Giving organs first to organ donors will convince more people to register as organ donors. It will also make the organ allocation system fairer. Everyone who is willing to receive should be willing to give.

    Anyone who wants to donate their organs to others who have agreed to donate theirs can join LifeSharers, a non-profit network of organ donors who agree to offer their organs first to other organ donors when they die. Please contact me - Dave Undis, Executive Director of LifeSharers - if your readers would like to learn more. My email address is daveundis@lifesharers.org.

     
     
     
    • MPatel
    • Analyst

    Why not create a law where by default any mortal is automatically elegible to donate their organs unless they opt out by signing a document when they are alive if they do not want to donate their organ. That way it would cost less time, money and effort to market of organ donation. And instead create market full of potential donors unless opted out. This would make sense even more because for those who wish not to donate will learn about the law out of personal or selfish reasons. Others by default are expected to be good and donate.

     
     
     
    • Paul Nicholas
    • Director, Soul-Chaplain Consultancy

    How interesting, how necessary, and unfortunately how tragic - a calculus that ascribes values to determine the fate of individuals. Such a development is not only essential, but also a heavy moral responsibility, and I admire the strength of those who must bear it.

     
     
     
    • Anonymous

    I agree that highest preference should be given to exact matches rather than longest wait on the list; I've also seen success with kidney exchanges. However, I'd also like to see advances in dialysis, where smaller machines could be kept at home and patients dialyze themselves daily using a gentler process than every other day, which patients say is very debilitating; by dialyzing daily or even several shorter times each day this more mimics the natural kidney function which is constantly filtering. I believe this is a very do-able solution for the near term. I also strongly advocate for paying donor families for organs; when there is a financial incentive, and many families are cash-strapped regardless of the circumstances they find themselves in vis a vis an accident that brings a loved one to life's end, you'd see the number of families donating go up...there is nothing wrong with that-- and since doctors make those decision s of when someone's life is truly at it's end (without financial incentive to the doctor) I don't believe monetary payment would drive decisions such as "pulling the plug too soon."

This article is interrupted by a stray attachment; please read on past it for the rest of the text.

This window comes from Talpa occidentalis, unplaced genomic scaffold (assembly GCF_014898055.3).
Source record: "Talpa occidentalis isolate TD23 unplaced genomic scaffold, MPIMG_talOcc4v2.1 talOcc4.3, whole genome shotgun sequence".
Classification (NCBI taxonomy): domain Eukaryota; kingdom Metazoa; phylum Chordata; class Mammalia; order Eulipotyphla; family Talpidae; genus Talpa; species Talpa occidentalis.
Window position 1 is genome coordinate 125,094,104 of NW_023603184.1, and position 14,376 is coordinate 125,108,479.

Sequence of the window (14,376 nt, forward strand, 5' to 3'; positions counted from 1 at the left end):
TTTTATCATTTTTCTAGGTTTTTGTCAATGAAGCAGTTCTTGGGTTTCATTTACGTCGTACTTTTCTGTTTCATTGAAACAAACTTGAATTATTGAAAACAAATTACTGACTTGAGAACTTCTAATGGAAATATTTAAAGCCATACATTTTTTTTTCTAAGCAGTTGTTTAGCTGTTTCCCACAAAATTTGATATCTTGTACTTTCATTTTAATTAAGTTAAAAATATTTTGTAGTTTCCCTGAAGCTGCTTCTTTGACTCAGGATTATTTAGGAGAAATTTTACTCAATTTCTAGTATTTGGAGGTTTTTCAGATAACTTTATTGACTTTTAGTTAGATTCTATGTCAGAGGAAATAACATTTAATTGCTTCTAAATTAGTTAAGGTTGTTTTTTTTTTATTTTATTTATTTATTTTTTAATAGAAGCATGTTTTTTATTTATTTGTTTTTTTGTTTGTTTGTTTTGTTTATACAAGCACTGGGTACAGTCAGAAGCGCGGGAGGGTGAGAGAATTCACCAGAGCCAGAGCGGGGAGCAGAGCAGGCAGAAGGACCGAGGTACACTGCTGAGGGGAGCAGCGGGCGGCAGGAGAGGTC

• Ron muhlenkamp

    The basic problem remains a lack of organ donors, which means a lack of incentives for organ donors. The comments from David Undis are a first step in addressing the shortage - giving donated organs first to those who have agreed to donate their organs when they die - but it needs one more step. your place in line to receive an organ should be heavily influenced by the date on which you signed the donor card. This gives you an incentive to sign TODAY. the best source of donated organs is from the young, who die accidently. They currently have no perceived urgency in signing a donor card, even if they're willing. A date priority rule would supply the incentive.

    Ron Muhlenkamp

     
     
     
    • Anonymous

    I am afraid the allure of "scientific" life-year optimization methods may obscure the more fundamental moral issues. Developing scientific sounding methods, backed up with policy, reinforced with whisker tugging members on an appointed panel...will lead - as it always does - to heat and debate and new problems.

    Dignity of the individual, sanctity of every individual life (vs. the "collective"), natural death...these are the principles that will get swept aside by quasi-science.

     
     
     
    • Neil Wood

    I received a kidney from a family member, I am a lucky one. But the conversation should be about permitting purchase of kidneys, not about allocation of the short supply. The benefits of increasing supply in this way are overwhelmingly greater than the possible detrimental effects. The current situation in this respect is ridiculous. It's akin to the stemcell foolishness.

     
     
     
    • Anonymous